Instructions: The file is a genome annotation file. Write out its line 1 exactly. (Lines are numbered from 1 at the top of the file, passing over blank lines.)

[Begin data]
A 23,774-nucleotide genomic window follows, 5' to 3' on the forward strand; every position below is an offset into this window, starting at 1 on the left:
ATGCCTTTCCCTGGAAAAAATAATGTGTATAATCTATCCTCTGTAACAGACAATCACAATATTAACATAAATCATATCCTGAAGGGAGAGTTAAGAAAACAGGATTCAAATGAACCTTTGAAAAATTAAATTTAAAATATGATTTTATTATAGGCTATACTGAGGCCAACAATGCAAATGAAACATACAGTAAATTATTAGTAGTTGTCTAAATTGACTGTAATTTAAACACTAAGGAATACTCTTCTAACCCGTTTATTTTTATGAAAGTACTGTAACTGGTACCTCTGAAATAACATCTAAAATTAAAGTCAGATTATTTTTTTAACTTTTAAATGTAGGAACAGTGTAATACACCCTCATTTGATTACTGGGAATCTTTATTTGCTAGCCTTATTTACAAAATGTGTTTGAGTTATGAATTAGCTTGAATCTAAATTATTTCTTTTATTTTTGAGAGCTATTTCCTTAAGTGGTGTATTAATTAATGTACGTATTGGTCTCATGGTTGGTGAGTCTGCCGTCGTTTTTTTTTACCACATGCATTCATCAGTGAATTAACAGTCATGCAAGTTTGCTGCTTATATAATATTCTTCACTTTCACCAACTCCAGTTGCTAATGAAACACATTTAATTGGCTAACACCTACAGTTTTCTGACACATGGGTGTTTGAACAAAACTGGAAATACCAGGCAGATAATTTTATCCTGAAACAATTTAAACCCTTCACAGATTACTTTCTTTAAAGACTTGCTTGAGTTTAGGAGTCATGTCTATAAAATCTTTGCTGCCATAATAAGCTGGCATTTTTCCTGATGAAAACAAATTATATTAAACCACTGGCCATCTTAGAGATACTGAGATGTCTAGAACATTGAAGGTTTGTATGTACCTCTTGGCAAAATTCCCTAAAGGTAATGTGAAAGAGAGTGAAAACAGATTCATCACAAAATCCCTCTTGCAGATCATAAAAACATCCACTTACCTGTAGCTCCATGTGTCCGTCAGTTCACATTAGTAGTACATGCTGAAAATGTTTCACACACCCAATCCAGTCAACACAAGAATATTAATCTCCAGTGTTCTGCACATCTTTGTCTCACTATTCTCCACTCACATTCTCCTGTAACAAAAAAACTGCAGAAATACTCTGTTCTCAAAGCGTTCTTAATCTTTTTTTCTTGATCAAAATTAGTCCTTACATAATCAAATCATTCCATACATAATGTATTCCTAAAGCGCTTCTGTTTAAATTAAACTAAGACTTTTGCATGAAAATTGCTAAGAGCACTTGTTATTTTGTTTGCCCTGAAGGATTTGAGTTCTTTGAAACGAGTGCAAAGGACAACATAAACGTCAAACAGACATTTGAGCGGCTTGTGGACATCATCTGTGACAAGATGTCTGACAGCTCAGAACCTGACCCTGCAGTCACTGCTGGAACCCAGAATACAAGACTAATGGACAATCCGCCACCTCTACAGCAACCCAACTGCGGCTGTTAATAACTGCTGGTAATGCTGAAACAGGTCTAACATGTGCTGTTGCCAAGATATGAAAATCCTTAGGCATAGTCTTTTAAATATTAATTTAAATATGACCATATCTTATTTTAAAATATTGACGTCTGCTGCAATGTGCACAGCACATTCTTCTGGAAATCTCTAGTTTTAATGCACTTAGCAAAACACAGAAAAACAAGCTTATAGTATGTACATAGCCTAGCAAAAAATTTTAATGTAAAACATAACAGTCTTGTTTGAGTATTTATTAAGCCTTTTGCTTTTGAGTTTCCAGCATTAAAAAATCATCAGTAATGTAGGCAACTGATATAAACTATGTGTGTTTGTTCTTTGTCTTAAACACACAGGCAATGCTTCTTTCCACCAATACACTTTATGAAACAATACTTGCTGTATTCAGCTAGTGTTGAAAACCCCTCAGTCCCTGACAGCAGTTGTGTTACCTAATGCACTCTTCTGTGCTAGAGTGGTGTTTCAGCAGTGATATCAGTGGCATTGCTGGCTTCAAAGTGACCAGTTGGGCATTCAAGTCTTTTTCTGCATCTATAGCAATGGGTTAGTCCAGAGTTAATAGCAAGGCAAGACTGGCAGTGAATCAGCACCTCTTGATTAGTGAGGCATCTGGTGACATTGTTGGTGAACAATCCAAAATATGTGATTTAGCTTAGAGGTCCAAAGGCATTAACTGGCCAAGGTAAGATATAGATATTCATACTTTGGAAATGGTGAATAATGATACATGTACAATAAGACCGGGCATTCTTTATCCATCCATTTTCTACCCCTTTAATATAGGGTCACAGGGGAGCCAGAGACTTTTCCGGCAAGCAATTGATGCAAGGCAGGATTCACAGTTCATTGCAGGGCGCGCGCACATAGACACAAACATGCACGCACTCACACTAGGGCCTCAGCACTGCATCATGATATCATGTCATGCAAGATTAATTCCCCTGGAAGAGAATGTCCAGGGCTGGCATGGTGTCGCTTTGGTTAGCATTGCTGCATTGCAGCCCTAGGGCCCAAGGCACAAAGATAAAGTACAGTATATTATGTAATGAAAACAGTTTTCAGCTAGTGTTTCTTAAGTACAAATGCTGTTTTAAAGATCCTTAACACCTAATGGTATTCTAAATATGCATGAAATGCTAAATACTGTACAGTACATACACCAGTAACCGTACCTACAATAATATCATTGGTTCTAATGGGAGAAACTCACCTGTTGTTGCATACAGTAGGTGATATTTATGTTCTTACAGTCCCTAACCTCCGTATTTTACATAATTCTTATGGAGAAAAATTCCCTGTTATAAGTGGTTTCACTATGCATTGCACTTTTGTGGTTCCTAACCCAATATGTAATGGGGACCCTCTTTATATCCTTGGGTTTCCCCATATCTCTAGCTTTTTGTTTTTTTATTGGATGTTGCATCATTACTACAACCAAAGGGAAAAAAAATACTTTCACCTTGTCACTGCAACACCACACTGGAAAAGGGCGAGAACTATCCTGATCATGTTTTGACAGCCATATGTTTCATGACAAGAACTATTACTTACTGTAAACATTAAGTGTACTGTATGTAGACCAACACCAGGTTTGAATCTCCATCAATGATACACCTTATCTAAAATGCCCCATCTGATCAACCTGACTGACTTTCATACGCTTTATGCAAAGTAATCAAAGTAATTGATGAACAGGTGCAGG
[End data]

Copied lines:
A 23,774-nucleotide genomic window follows, 5' to 3' on the forward strand; every position below is an offset into this window, starting at 1 on the left: